The appeal of a former Philadelphia Court of Common Pleas judge who was ousted for allegedly failing to disclose information about cases in which he was a defendant to a bar association committee reviewing his candidacy will headline the state Supreme Court's oral argument session that starts today.
The National Conference of Bar Presidents honored Peacock Keller senior counsel Charles C. Keller with its 2014 Fellows Award.
The state Supreme Court has decided not to consider whether an inmate can hold a county liable for injuries he suffered due to the alleged negligence of another inmate on a work detail.
The cost of future health care is often the largest component of economic damages in personal injury cases. Measuring and properly presenting these damages for a jury requires a life care plan, which is a detailed analysis of the type, quantity, timing and cost of the plaintiff's current and future care needs.
I am a young lawyer. Are there circumstances when I should decline representing a client?
Aside from the rare legal all-star, in position to pick and choose cases, the rest of us inevitably have to confront losing. After all, it has been said that only lawyers who are not trusted with hard cases never lose.
Frigid weather this winter has resulted in more than cabin fever for some Pennsylvania electric customers.
February corporation tax revenue of $58.2 million was $6.8 million below estimate. Year-to-date corporation tax collections total $1.5 billion, which is $81.1 million, or 5.7 percent, above estimate.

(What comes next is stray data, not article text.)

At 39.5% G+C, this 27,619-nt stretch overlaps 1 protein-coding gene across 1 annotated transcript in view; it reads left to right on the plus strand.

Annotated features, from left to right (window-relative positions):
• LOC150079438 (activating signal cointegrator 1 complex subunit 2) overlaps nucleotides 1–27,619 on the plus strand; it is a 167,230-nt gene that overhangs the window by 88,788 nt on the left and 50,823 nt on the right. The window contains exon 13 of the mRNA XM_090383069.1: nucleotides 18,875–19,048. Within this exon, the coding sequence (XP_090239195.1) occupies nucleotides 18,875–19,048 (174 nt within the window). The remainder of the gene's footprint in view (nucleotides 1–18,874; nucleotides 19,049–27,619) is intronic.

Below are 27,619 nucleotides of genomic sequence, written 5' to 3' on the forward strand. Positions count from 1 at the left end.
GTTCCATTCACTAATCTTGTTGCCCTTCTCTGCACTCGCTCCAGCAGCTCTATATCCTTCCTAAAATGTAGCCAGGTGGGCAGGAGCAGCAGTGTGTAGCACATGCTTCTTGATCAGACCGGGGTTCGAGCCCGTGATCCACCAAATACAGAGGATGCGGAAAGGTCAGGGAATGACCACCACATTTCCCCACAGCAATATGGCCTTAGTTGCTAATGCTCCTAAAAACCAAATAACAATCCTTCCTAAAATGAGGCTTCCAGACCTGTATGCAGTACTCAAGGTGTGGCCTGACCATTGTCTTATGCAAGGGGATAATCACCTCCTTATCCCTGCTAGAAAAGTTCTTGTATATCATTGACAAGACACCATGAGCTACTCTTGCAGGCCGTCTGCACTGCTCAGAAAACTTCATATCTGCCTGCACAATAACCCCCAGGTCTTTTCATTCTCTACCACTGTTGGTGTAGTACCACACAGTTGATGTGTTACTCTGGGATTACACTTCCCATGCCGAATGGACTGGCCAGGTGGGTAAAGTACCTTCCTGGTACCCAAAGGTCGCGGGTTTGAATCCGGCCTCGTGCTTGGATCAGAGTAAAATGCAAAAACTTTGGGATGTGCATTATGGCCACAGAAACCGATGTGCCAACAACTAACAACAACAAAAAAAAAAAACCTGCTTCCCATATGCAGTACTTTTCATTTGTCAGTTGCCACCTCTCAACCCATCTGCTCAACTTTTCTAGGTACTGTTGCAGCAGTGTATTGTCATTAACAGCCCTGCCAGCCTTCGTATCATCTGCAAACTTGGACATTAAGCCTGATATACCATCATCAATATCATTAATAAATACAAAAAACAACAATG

Following is a listing of executive and legislative action for the week of March 3. Members of the General Assembly were set to return to session March 10.
Policy Terms • "Earth Movement Exclusion" • Water Damage Exclusion • Summary Judgment
Supplemental Discovery • Favoritism of Expert Witnesses
Individuals with Disabilities Education Act • "Stay-put" Provision • Reimbursement of Private School Costs • Timeliness of Reimbursement Claim
Successor Liability • Valuation • Sales • Breach of Contract • Fraud • Mergers and Acquisitions
Liability • Personal Injury • Ultra-Hazardous Activity • Policy Terms
Defamation • False Light • Jury Interrogatories
Negligence • Duty of Care • Bank/Customer Relationship
Sentencing • DUI • County Intermediate Punishment Plan • House Arrest • Electronic Monitoring
Post-Conviction Relief • Mental Competency
Habeas Corpus • Case or Controversy • Cognizable Claims
Expedited Discovery • Reasonableness Standard • Copyright Infringement
Unemployment Compensation • Hearsay
Age Discrimination • Motion in Limine • Hearsay
Medicaid • Trade Secrets • Confidential Proprietary Information • Open Records
Guilty Plea • Specific Performance • Sex Offender Registration
Liability • Excessive Force • Intentional Torts • Assault • Personal Injury
Bill of Particulars • Suppression of Statements • Hearsay • Expert Reports • Prior Bad Acts • Polygraph
Employee Benefits • Standing • Summary Judgment • ERISA
Discovery • Motion Practice • Pre-trial Procedure • Sanction of Dismissal
Default Judgment • Petition to Open • Petition to Strike • Fatal Defect on Face of Record
PCRA Relief • Newly Recognized Constitutional Right • Juvenile Sentencing • Retroactivity
Improvements • Water Drainage • Common Enemy Rule • Subdivision and Land Development
Provider Rates • Medicaid • "Public Records" • Third Party Records
Fundamental Fairness • Ineffective Assistance of Counsel • Procedural Default
Concealment of Child • Corruption of Minors • Sufficiency of Evidence
Disability Discrimination • Race Discrimination • Sex Discrimination • PHRA
Compensatory Damages • Punitive Damages • Contribution or Set-Off